Have you ever had a SQL*Plus window open, and did not remember what it’s current
directory was? This tip will show a method to set your SQL*Plus prompt to include
the current directory.

The SET SQLPROMPT command can be used to set the SQL*Plus prompt to any
text string you want. The trick is to get access to the current directory
from SQL*Plus, so you can use it in SET SQLPROMPT.

We have access to the current directory from the OS
(via ‘cd’ in DOS/NT and ‘pwd’ in Unix). We can also call an OS script by
using the SQL*Plus HOST command. Using these two capabilities, I wrote two
scripts that together performed the function I wanted:

A .bat script that writes a SQL script to do the actual SET SQLPROMPT,
using the ‘cd’ command to insert the current directory.

A sql script that executes the .bat script and runs the SQL script that it
has written.

Here are the two scripts:

echo set define $ > tmp.sql
echo column curdir noprint new_value curdir >> tmp.sql
echo SELECT REPLACE(‘ >> tmp.sql
cd >> tmp.sql
echo ‘,CHR(10),”) curdir FROM DUAL; >> tmp.sql
echo set sqlprompt “($curdir) SQL> ” >> tmp.sql

host setprmpt.bat
set define &

Here is an example of using the scripts to set the prompt:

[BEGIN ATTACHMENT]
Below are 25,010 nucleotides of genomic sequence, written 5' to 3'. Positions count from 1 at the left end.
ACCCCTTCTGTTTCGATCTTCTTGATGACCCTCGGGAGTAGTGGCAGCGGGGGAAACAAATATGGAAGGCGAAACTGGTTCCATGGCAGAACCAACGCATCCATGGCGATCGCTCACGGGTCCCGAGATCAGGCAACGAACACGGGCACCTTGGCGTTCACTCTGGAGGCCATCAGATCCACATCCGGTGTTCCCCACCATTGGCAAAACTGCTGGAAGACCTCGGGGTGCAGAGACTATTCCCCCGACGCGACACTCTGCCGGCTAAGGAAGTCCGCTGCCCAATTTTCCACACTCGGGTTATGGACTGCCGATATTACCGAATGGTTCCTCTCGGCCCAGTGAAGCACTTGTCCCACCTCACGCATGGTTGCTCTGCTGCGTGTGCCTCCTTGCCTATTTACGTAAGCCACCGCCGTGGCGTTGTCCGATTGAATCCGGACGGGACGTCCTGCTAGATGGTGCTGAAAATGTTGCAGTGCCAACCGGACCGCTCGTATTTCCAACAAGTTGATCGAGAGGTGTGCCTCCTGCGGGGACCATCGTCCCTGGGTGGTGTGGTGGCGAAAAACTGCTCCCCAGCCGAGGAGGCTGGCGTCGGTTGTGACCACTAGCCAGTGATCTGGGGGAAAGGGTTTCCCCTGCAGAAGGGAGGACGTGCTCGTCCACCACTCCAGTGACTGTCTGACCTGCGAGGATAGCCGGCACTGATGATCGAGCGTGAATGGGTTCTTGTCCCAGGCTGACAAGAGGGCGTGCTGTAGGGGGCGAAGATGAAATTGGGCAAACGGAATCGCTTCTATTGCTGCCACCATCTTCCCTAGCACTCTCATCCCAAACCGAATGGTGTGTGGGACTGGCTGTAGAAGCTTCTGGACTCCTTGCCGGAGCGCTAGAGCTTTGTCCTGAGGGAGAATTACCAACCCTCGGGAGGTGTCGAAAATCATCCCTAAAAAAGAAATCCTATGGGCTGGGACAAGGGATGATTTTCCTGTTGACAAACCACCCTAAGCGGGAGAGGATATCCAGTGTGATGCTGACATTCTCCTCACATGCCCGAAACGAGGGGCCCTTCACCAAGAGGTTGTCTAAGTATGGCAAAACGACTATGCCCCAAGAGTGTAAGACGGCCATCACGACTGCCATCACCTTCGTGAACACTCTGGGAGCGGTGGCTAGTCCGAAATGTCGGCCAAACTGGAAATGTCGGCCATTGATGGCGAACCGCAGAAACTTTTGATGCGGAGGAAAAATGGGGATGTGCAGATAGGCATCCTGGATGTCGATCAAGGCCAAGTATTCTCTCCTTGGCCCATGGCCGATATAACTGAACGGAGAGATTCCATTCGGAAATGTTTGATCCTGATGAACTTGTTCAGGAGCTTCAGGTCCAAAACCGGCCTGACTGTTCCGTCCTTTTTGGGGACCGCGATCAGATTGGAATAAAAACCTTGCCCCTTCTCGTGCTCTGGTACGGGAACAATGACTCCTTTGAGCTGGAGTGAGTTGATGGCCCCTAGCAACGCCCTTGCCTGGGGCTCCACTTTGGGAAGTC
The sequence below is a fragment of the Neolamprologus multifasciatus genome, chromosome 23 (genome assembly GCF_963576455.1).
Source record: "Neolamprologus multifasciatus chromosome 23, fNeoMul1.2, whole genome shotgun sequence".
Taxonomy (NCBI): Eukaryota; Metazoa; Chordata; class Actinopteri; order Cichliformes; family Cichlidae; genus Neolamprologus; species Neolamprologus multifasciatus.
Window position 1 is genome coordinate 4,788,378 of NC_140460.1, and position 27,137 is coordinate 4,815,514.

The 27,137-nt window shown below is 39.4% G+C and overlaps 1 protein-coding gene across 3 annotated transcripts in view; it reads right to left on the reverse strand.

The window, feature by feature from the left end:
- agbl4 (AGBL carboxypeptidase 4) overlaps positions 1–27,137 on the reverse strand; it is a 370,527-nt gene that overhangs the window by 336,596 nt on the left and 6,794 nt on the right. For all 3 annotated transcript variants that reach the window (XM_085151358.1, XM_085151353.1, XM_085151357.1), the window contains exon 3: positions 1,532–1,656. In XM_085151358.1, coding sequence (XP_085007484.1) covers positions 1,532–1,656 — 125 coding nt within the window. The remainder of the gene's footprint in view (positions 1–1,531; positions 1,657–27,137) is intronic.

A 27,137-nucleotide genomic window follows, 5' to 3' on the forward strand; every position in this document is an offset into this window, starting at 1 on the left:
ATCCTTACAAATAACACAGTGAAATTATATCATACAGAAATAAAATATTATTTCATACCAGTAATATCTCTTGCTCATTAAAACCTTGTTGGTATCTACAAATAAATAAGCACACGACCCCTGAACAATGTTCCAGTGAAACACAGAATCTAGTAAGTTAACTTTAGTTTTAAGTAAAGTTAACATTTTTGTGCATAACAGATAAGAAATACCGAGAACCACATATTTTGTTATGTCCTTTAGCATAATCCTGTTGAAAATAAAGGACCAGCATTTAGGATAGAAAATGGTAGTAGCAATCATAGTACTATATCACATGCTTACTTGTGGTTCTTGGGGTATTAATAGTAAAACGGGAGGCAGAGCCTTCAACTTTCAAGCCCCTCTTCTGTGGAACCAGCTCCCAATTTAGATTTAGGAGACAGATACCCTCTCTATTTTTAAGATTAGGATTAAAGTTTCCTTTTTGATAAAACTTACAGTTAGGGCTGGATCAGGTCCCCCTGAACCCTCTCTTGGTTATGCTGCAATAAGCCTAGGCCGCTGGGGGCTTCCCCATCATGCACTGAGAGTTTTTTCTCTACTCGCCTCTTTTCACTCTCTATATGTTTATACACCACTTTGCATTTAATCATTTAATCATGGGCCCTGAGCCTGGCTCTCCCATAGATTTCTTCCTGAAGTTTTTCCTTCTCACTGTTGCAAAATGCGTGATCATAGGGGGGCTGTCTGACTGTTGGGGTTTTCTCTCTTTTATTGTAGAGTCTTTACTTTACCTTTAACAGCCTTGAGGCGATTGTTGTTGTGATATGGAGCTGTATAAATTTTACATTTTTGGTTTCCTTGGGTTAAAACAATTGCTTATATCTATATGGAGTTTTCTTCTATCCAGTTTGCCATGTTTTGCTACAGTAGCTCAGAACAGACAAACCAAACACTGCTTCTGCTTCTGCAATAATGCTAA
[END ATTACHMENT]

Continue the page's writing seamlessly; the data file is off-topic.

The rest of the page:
SQL> @setprmpt

(C:\d2k\working) SQL>

How these scripts work

The ‘host’ command in the .sql scriptexecutes the .bat script.
The .bat script then writes the following commands to a temporary sql script (called tmp.sql):

set define $
column curdir noprint new_value curdir
‘,CHR(10),”) curdir FROM DUAL;
set sqlprompt “($curdir) SQL> ”

The .sql script then executes this temporary script file. The TMP.SQL script
had to be so complicated because I was only using the DOS output redirection
capabilities (‘>’ and ‘>>’) and I could only get the current directory into
the file on it’s own line. The REPLACE(..,CHR(10),”) command removes the
carriage return before and after the directory line.

The ‘column .. new_value’ command is a SQL*PLUS command that allows the
value of a selected column to be placed into a SQL*Plus variable (in this
case ‘curdir’). Therefore, when the following SELECT.. is run, the text
string of the current directory is placed in the ‘curdir’ SQL*Plus
variable. Then the SET SQLPROMPT uses this variable to set the prompt.

Another feature of this technique, is that you now have the SQL*Plus
variable with the current directory available for other uses in this
SQL*Plus session. For example, it can be used in a select like:

(C:\fmpt\sql) SQL> select ‘&curdir’ from dual;
old 1: select ‘&curdir’ from dual
new 1: select ‘C:\fmpt\sql’ from dual


How to set the SQL prompt to the current directory

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